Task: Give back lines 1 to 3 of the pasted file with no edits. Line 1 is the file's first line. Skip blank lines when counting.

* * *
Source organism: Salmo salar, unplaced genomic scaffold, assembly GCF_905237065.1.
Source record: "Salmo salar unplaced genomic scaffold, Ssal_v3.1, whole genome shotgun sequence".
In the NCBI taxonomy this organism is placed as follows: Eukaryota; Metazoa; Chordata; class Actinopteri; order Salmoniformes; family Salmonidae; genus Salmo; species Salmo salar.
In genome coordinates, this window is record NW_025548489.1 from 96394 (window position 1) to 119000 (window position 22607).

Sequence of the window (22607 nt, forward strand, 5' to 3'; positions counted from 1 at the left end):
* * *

Source organism: Salmo salar, unplaced genomic scaffold, assembly GCF_905237065.1.
Source record: "Salmo salar unplaced genomic scaffold, Ssal_v3.1, whole genome shotgun sequence".
In the NCBI taxonomy this organism is placed as follows: Eukaryota; Metazoa; Chordata; class Actinopteri; order Salmoniformes; family Salmonidae; genus Salmo; species Salmo salar.